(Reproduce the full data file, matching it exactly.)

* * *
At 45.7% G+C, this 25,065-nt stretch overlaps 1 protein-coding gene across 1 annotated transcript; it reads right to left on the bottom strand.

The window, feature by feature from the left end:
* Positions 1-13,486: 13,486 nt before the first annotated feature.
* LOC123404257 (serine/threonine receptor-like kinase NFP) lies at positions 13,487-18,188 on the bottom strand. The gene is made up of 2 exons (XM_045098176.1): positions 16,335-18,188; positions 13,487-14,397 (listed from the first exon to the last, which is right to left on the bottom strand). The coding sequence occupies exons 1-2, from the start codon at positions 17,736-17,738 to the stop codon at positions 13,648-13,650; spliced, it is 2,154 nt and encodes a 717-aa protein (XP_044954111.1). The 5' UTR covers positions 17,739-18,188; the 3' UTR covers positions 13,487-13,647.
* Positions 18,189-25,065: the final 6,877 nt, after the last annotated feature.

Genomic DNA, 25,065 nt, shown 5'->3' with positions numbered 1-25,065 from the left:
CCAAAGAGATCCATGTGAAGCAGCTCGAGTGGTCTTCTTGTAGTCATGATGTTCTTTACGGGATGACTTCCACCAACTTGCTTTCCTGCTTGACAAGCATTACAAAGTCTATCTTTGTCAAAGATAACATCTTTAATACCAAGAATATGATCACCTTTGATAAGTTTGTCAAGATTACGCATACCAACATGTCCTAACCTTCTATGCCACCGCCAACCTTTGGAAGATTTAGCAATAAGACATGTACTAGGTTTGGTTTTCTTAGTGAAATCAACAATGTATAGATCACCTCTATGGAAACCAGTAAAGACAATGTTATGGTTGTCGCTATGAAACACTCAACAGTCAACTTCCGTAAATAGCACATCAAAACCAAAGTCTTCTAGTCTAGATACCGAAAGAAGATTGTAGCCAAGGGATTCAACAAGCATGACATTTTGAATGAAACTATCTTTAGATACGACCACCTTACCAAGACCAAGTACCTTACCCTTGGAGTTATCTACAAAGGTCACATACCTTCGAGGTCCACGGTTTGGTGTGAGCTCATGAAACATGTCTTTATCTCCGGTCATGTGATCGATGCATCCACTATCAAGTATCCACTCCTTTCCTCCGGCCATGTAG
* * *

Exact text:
At 45.7% G+C, this 25,065-nt stretch overlaps 1 protein-coding gene across 1 annotated transcript; it reads right to left on the bottom strand.

The window, feature by feature from the left end:
* Positions 1-13,486: 13,486 nt before the first annotated feature.
* LOC123404257 (serine/threonine receptor-like kinase NFP) lies at positions 13,487-18,188 on the bottom strand. The gene is made up of 2 exons (XM_045098176.1): positions 16,335-18,188; positions 13,487-14,397 (listed from the first exon to the last, which is right to left on the bottom strand). The coding sequence occupies exons 1-2, from the start codon at positions 17,736-17,738 to the stop codon at positions 13,648-13,650; spliced, it is 2,154 nt and encodes a 717-aa protein (XP_044954111.1). The 5' UTR covers positions 17,739-18,188; the 3' UTR covers positions 13,487-13,647.
* Positions 18,189-25,065: the final 6,877 nt, after the last annotated feature.

Genomic DNA, 25,065 nt, shown 5'->3' with positions numbered 1-25,065 from the left:
CCAAAGAGATCCATGTGAAGCAGCTCGAGTGGTCTTCTTGTAGTCATGATGTTCTTTACGGGATGACTTCCACCAACTTGCTTTCCTGCTTGACAAGCATTACAAAGTCTATCTTTGTCAAAGATAACATCTTTAATACCAAGAATATGATCACCTTTGATAAGTTTGTCAAGATTACGCATACCAACATGTCCTAACCTTCTATGCCACCGCCAACCTTTGGAAGATTTAGCAATAAGACATGTACTAGGTTTGGTTTTCTTAGTGAAATCAACAATGTATAGATCACCTCTATGGAAACCAGTAAAGACAATGTTATGGTTGTCGCTATGAAACACTCAACAGTCAACTTCCGTAAATAGCACATCAAAACCAAAGTCTTCTAGTCTAGATACCGAAAGAAGATTGTAGCCAAGGGATTCAACAAGCATGACATTTTGAATGAAACTATCTTTAGATACGACCACCTTACCAAGACCAAGTACCTTACCCTTGGAGTTATCTACAAAGGTCACATACCTTCGAGGTCCACGGTTTGGTGTGAGCTCATGAAACATGTCTTTATCTCCGGTCATGTGATCGATGCATCCACTATCAAGTATCCACTCCTTTCCTCCGGCCATGTAG